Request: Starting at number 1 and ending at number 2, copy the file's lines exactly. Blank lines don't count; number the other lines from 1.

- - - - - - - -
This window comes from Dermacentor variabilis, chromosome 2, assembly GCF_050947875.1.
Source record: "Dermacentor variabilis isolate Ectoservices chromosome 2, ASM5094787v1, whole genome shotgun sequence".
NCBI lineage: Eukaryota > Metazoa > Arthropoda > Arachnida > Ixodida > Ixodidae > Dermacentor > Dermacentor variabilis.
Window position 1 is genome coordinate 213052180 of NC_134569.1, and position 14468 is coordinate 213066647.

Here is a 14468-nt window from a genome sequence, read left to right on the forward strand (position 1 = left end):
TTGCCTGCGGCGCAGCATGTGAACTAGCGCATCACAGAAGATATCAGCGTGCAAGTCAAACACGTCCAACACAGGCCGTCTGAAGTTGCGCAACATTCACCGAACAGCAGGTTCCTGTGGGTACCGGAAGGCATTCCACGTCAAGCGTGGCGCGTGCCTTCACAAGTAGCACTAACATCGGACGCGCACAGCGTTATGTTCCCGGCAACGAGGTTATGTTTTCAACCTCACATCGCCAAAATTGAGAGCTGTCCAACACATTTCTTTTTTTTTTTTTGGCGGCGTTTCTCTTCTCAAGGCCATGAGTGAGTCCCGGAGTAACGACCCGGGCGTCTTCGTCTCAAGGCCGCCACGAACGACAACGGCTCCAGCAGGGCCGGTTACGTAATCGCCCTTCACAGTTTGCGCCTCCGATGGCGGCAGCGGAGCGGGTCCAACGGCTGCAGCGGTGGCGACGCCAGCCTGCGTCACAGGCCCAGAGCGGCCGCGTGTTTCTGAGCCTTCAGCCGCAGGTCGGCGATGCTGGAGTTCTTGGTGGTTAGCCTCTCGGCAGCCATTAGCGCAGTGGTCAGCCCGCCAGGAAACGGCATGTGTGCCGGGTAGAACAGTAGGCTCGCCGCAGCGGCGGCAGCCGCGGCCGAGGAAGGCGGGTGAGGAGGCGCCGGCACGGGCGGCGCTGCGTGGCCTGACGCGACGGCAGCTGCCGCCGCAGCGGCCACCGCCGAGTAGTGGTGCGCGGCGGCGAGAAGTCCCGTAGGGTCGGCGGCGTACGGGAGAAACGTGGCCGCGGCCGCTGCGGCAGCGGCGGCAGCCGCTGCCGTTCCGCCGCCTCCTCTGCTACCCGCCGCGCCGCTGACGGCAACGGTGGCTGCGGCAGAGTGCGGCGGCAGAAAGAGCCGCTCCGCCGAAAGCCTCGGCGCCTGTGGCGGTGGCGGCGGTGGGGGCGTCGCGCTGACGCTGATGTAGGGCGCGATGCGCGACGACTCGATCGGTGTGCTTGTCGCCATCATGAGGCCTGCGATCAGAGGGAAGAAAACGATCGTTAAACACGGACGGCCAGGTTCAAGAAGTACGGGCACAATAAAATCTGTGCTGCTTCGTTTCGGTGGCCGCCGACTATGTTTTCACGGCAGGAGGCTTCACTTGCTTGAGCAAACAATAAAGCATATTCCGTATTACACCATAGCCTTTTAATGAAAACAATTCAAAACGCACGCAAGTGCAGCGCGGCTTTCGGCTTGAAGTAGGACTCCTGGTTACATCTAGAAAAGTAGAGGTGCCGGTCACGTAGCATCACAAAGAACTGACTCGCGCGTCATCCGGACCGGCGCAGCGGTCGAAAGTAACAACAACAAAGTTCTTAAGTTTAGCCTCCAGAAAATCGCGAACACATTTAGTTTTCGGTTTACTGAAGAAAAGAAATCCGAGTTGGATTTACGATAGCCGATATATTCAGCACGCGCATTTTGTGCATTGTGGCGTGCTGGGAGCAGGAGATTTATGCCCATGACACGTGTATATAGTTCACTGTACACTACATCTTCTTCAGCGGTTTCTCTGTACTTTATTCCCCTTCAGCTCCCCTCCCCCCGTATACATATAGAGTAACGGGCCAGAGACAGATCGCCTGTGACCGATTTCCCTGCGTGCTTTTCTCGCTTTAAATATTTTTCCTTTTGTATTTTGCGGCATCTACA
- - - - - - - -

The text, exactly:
This window comes from Dermacentor variabilis, chromosome 2, assembly GCF_050947875.1.
Source record: "Dermacentor variabilis isolate Ectoservices chromosome 2, ASM5094787v1, whole genome shotgun sequence".